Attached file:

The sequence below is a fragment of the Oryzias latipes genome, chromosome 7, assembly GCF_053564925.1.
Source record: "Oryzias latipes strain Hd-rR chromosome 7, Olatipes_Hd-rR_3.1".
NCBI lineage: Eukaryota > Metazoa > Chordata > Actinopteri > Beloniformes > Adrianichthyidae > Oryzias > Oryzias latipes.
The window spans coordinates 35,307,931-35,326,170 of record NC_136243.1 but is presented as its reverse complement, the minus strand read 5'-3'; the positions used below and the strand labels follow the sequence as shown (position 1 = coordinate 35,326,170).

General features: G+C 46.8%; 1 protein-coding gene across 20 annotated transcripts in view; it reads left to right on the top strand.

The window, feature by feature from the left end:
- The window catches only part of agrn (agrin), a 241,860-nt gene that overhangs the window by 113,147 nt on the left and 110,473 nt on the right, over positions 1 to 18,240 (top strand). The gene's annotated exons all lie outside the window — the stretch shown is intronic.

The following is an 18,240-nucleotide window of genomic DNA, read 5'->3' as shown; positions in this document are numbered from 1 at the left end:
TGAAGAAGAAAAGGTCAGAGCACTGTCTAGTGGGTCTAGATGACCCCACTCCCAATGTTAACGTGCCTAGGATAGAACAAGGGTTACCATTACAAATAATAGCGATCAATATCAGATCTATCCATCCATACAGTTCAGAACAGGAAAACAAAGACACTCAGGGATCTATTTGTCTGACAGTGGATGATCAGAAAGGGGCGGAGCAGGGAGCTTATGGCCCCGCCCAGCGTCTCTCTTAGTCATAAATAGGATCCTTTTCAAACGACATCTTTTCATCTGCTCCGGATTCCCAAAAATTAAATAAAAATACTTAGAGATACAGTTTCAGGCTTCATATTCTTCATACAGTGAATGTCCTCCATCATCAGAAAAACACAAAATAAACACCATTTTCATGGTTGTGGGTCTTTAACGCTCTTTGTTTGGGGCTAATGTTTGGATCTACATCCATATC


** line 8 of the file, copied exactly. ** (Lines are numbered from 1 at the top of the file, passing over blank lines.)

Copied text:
The following is an 18,240-nucleotide window of genomic DNA, read 5'->3' as shown; positions in this document are numbered from 1 at the left end: